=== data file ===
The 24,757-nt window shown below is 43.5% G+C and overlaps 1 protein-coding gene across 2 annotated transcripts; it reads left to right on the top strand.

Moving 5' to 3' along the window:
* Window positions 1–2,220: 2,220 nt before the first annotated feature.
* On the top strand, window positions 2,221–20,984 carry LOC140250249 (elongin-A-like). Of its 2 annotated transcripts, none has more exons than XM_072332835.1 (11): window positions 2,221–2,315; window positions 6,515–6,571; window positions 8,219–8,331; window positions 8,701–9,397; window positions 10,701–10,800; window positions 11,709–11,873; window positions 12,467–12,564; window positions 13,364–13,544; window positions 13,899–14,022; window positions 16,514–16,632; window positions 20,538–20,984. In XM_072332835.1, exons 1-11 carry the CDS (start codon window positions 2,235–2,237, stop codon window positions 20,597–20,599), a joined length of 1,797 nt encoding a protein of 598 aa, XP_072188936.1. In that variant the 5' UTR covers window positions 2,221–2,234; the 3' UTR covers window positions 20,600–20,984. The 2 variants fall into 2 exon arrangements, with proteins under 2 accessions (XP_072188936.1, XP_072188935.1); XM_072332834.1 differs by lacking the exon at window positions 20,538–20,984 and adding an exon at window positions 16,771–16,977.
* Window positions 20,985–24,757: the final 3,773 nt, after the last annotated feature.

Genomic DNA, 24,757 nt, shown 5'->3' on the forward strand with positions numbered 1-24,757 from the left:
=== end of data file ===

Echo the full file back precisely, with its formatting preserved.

The 24,757-nt window shown below is 43.5% G+C and overlaps 1 protein-coding gene across 2 annotated transcripts; it reads left to right on the top strand.

Moving 5' to 3' along the window:
* Window positions 1–2,220: 2,220 nt before the first annotated feature.
* On the top strand, window positions 2,221–20,984 carry LOC140250249 (elongin-A-like). Of its 2 annotated transcripts, none has more exons than XM_072332835.1 (11): window positions 2,221–2,315; window positions 6,515–6,571; window positions 8,219–8,331; window positions 8,701–9,397; window positions 10,701–10,800; window positions 11,709–11,873; window positions 12,467–12,564; window positions 13,364–13,544; window positions 13,899–14,022; window positions 16,514–16,632; window positions 20,538–20,984. In XM_072332835.1, exons 1-11 carry the CDS (start codon window positions 2,235–2,237, stop codon window positions 20,597–20,599), a joined length of 1,797 nt encoding a protein of 598 aa, XP_072188936.1. In that variant the 5' UTR covers window positions 2,221–2,234; the 3' UTR covers window positions 20,600–20,984. The 2 variants fall into 2 exon arrangements, with proteins under 2 accessions (XP_072188936.1, XP_072188935.1); XM_072332834.1 differs by lacking the exon at window positions 20,538–20,984 and adding an exon at window positions 16,771–16,977.
* Window positions 20,985–24,757: the final 3,773 nt, after the last annotated feature.

Genomic DNA, 24,757 nt, shown 5'->3' on the forward strand with positions numbered 1-24,757 from the left: